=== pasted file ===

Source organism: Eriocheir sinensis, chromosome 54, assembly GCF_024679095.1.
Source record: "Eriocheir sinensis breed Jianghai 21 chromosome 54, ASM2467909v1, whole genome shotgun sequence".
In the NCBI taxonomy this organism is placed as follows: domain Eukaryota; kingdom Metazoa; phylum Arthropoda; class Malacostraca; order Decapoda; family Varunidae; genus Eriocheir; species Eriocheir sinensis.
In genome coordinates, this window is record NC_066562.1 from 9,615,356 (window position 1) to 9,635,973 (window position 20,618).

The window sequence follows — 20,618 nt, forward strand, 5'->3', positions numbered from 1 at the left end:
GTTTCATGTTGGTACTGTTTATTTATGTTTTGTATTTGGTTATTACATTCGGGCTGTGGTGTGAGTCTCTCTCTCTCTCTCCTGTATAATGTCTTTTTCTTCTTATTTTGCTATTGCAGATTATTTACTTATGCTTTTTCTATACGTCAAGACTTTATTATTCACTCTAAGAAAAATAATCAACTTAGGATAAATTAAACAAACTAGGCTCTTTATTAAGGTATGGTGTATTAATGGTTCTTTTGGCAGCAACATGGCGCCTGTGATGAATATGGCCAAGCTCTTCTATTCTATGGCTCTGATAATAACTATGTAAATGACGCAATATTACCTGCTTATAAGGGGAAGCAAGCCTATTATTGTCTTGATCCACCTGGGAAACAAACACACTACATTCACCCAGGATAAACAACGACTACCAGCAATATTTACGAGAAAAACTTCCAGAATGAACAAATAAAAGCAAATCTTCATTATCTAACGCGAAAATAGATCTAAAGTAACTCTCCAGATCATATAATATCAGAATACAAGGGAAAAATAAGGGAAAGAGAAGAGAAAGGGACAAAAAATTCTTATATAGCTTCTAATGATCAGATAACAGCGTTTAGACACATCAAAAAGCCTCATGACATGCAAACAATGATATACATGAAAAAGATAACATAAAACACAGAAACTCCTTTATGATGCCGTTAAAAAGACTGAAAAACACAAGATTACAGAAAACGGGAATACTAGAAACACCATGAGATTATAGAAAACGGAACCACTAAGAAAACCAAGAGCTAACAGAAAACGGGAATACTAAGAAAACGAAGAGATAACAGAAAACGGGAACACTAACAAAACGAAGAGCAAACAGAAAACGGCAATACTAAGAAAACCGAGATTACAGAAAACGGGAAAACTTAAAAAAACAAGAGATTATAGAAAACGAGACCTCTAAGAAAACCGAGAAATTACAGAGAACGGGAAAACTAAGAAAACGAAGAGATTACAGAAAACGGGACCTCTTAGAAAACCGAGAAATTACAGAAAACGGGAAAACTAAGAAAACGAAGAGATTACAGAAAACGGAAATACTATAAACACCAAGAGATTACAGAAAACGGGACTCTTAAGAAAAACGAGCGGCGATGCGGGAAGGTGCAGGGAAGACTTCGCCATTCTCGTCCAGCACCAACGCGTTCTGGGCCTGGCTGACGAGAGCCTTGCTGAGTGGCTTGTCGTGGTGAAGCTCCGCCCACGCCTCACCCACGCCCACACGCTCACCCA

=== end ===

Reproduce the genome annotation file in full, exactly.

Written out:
Source organism: Eriocheir sinensis, chromosome 54, assembly GCF_024679095.1.
Source record: "Eriocheir sinensis breed Jianghai 21 chromosome 54, ASM2467909v1, whole genome shotgun sequence".
In the NCBI taxonomy this organism is placed as follows: domain Eukaryota; kingdom Metazoa; phylum Arthropoda; class Malacostraca; order Decapoda; family Varunidae; genus Eriocheir; species Eriocheir sinensis.
In genome coordinates, this window is record NC_066562.1 from 9,615,356 (window position 1) to 9,635,973 (window position 20,618).

The window sequence follows — 20,618 nt, forward strand, 5'->3', positions numbered from 1 at the left end:
GTTTCATGTTGGTACTGTTTATTTATGTTTTGTATTTGGTTATTACATTCGGGCTGTGGTGTGAGTCTCTCTCTCTCTCTCCTGTATAATGTCTTTTTCTTCTTATTTTGCTATTGCAGATTATTTACTTATGCTTTTTCTATACGTCAAGACTTTATTATTCACTCTAAGAAAAATAATCAACTTAGGATAAATTAAACAAACTAGGCTCTTTATTAAGGTATGGTGTATTAATGGTTCTTTTGGCAGCAACATGGCGCCTGTGATGAATATGGCCAAGCTCTTCTATTCTATGGCTCTGATAATAACTATGTAAATGACGCAATATTACCTGCTTATAAGGGGAAGCAAGCCTATTATTGTCTTGATCCACCTGGGAAACAAACACACTACATTCACCCAGGATAAACAACGACTACCAGCAATATTTACGAGAAAAACTTCCAGAATGAACAAATAAAAGCAAATCTTCATTATCTAACGCGAAAATAGATCTAAAGTAACTCTCCAGATCATATAATATCAGAATACAAGGGAAAAATAAGGGAAAGAGAAGAGAAAGGGACAAAAAATTCTTATATAGCTTCTAATGATCAGATAACAGCGTTTAGACACATCAAAAAGCCTCATGACATGCAAACAATGATATACATGAAAAAGATAACATAAAACACAGAAACTCCTTTATGATGCCGTTAAAAAGACTGAAAAACACAAGATTACAGAAAACGGGAATACTAGAAACACCATGAGATTATAGAAAACGGAACCACTAAGAAAACCAAGAGCTAACAGAAAACGGGAATACTAAGAAAACGAAGAGATAACAGAAAACGGGAACACTAACAAAACGAAGAGCAAACAGAAAACGGCAATACTAAGAAAACCGAGATTACAGAAAACGGGAAAACTTAAAAAAACAAGAGATTATAGAAAACGAGACCTCTAAGAAAACCGAGAAATTACAGAGAACGGGAAAACTAAGAAAACGAAGAGATTACAGAAAACGGGACCTCTTAGAAAACCGAGAAATTACAGAAAACGGGAAAACTAAGAAAACGAAGAGATTACAGAAAACGGAAATACTATAAACACCAAGAGATTACAGAAAACGGGACTCTTAAGAAAAACGAGCGGCGATGCGGGAAGGTGCAGGGAAGACTTCGCCATTCTCGTCCAGCACCAACGCGTTCTGGGCCTGGCTGACGAGAGCCTTGCTGAGTGGCTTGTCGTGGTGAAGCTCCGCCCACGCCTCACCCACGCCCACACGCTCACCCA